Posted Thu Jan 7, 2010 at 01:50 PM PST by Mike Attebery
CES is upon us, and things are off to an impressive start. Toshiba detailed the Cell TV and Samsung showed off some impressive LED backlit sets as well as some plasmas. Oh, and every single company talked about 3D.
Though LG’s press conference started the day, it was Toshiba’s that brought the first bit of really exciting news. The much lauded Cell TV will be making its way to the US. It’s not priced or dated yet, but we know a lot about what may be a real game changer of a television.
Toshiba’s Cell does more than any other television on the market today. It handles 3D content like a champ. The 480Hz refresh rate may seem a bit excessive at first, but it’s there for reason. 3D video requires two simultaneous pictures to be shown, which cuts television refresh rates in half. By using 480Hz technology, the Cell TV is able to show 3D at a still impressive 240Hz.
It’s all part of Toshiba’s new plan to avoid the rush to the bottom. During the press conference they said that people who know quality will pay for quality, and they’ll pay for the Cell TV.
The Cell has a few more features not found on other sets. Your Blu-ray player or receiver is the traditional sources for upscaling your standard definition signals, but the Cell can do it too. It’s a nice feature for television signals, or for the built in DVD (not Blu-ray) player. It even goes a step further than that with net content upscaling and eliminating compression and noise; handy since it streams Netflix, Vudu, CinemaNow and more.
It’s also got a 1TB hard drive, wireless HDMI, WiFi, and a video phone option that will upscale to 1080p.
In addition to the Cell TV, Toshiba announced ten new series of televisions – seven of which will be LED backlit – and a 3D Blu-ray player.
Samsung’s press conference was packed to the brim with people waiting to see the latest and greatest. In addition to the impressive LED LCD television lines, Samsung showed off an MP3 player called the Samsung Ice Touch. It’s got a 2” transparent OLED display, which Samsung says is ideal for touch screen users. Since you can see right through the screen, it can be controlled from behind, so your fingers don’t cover the screen that you’re trying to navigate.
They also mentioned the Samsung Mobile TV, a mobile device that you can watch television shows on. Details were sparse, but it’s based on the Samsung Moment, and a trial run will start in Washington D.C this spring.
Of course, 3D is the focus of Samsung’s new efforts, and they brought on Jeffery Katzenberg of Dreamworks to announce a new partnership with the content company. 3D is the future, says Samsung, and their new mission statement is to “Inspire the world, create the future.”
In addition to 3D televisions that convert 2D to 3D in real time like Toshiba’s Cell, Samsung announced that they’ll be releasing 3D Blu-ray players, active shutter glasses, and even 3D HTiB’s. Samsung was quick to assure us that these products all meet the Blu-ray and Broadcast 3D standards.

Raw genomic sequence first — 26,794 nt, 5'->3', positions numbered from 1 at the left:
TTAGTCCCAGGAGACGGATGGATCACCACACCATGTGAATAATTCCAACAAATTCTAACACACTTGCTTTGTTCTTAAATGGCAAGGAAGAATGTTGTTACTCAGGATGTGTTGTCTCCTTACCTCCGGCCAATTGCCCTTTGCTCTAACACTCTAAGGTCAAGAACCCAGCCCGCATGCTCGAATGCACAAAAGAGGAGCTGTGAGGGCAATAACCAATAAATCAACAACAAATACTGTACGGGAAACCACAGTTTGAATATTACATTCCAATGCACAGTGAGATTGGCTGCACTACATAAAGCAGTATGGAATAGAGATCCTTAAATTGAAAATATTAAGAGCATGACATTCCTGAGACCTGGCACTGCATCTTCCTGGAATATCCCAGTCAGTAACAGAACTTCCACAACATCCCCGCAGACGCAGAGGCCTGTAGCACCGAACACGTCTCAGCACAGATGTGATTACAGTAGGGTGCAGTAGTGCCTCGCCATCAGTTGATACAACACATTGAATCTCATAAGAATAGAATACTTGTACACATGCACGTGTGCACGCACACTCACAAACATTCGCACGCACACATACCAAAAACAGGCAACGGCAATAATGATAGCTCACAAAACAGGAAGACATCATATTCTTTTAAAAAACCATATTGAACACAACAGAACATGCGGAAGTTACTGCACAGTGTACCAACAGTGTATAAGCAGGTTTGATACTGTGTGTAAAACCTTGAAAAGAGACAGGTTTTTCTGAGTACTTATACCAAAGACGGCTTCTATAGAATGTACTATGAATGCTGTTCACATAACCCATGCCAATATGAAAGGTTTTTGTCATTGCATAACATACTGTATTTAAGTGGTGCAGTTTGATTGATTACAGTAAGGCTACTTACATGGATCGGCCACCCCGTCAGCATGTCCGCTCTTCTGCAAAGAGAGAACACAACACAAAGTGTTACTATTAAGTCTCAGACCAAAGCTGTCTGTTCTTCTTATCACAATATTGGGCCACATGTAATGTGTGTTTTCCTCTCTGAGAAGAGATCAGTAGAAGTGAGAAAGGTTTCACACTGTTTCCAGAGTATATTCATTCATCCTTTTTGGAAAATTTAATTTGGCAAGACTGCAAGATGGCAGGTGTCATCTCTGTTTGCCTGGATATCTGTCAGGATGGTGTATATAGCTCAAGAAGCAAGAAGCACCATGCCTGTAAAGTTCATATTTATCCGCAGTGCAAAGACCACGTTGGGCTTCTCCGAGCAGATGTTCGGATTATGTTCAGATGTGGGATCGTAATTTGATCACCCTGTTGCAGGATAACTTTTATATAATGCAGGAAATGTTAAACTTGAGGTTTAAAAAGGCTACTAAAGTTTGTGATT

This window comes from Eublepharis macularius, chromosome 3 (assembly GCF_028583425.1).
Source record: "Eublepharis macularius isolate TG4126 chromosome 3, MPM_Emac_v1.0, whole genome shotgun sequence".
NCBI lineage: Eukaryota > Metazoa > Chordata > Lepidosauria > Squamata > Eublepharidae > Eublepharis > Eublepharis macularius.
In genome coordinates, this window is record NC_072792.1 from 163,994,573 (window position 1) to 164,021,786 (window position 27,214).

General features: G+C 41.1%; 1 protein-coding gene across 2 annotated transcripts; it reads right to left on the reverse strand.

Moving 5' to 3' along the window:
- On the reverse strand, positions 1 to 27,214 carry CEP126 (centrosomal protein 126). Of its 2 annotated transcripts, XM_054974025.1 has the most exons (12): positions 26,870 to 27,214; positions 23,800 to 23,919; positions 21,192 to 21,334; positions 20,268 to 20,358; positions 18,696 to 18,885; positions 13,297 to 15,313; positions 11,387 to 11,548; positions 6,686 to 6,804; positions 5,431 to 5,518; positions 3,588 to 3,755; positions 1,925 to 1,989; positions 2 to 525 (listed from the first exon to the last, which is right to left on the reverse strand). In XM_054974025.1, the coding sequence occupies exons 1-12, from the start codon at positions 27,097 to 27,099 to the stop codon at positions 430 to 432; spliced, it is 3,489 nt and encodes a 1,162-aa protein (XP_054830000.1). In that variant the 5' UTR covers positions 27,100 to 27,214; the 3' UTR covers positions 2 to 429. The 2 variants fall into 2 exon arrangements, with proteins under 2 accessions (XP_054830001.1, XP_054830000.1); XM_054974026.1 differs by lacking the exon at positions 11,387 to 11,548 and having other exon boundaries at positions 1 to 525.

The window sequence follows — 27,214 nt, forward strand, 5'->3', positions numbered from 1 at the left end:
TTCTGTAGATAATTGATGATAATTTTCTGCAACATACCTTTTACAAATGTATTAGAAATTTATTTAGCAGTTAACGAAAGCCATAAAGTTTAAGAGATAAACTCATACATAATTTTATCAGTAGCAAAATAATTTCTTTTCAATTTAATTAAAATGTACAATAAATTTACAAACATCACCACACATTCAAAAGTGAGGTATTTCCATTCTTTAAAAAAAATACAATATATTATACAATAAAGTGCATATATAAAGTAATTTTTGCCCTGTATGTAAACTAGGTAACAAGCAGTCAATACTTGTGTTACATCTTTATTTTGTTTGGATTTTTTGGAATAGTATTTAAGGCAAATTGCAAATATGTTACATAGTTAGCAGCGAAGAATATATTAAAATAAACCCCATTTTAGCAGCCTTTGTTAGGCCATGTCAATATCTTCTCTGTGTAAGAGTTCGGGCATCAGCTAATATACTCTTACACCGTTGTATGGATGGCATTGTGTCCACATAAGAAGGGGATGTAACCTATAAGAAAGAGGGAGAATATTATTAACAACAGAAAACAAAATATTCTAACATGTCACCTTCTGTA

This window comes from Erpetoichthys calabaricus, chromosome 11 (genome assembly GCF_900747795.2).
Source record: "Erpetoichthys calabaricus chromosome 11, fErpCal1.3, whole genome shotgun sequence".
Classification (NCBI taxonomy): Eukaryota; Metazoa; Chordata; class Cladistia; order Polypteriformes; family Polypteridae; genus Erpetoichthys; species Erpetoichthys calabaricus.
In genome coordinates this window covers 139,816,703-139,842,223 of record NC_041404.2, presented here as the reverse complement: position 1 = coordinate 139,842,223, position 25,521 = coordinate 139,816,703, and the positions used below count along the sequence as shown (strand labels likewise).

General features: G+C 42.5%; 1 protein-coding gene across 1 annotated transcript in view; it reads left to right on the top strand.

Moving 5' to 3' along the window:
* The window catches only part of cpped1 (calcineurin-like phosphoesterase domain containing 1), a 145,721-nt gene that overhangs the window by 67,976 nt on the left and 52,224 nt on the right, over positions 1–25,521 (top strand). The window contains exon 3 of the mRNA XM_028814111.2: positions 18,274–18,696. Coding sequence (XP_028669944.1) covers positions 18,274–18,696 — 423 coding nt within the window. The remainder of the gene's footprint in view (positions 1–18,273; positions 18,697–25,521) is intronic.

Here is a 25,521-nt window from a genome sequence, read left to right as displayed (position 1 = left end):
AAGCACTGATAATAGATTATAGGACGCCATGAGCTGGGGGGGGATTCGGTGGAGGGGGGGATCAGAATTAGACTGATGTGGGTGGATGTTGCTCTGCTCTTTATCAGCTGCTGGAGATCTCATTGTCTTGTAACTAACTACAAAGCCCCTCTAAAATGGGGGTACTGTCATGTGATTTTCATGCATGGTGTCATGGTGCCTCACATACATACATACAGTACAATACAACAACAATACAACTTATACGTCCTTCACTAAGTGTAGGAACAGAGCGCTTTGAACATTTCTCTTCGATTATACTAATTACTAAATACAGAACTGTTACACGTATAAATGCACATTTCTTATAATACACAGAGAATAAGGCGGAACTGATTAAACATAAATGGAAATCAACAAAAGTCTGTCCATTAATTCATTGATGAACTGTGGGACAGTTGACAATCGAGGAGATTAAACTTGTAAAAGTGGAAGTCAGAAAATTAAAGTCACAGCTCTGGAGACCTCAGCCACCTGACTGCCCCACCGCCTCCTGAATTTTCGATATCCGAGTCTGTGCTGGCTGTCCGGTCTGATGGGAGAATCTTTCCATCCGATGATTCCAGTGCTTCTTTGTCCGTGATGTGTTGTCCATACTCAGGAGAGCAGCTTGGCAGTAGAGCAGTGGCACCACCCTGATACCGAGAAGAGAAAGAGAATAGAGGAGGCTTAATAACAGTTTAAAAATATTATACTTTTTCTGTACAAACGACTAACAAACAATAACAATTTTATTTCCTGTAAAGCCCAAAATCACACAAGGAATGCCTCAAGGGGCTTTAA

Panasonic, like its competition, was quick to announce their plan to dominate the 3D market. Panasonic does have one distinct advantage in that they provide an end to end solution. They have 3D TVs and Blu-ray players, but also the first prosumer level 3D video camera. It costs $21,000, and it looks like an overblown viewmaster, but it’s the cheapest way to film 3D yet.
Panasonic announced a partnership with DirecTV, which will debut a trio of 3D channels this summer, just after the spring launch of Panasonic’s 3D Viera televisions. Partners providing content for the 3D channel will include CBS, NBC, MTV, and Fox Sports.
'Avatar' producer Jon Landau took the stage to talk about all the Panasonic gear used in the filming and production of 'Avatar,' and said that he sees 3D video as the new stereo sound. “At first,” he said “stereo was a novelty, and now we’ve come to expect it.”
The new Viera Plasma V series is 3D capable and will have WiFi built right in. The most interesting addition to Panasonic’s television line may be Skype, which will allow video calling right from the television. They’ll also be bringing a 3D Blu-ray player with HDMI 1.4 specification support.
On the non-3D front, Panasonic announced their new BD-85. It’s a Blu-ray player with built in WiFi and an impressive load time. It’s one of those “I’ll believe it when I see it” statements, but Panasonic claims a half second load time for Blu-ray discs.
They’ll also be bringing out the B15 Portable Blu-ray player that features the Viera Cast network and built in WiFi, and an HTiB with subs built right in to the left and right channel speakers.
Don’t forget to keep checking back to High-Def Digest for more updates direct from the show floor at CES.
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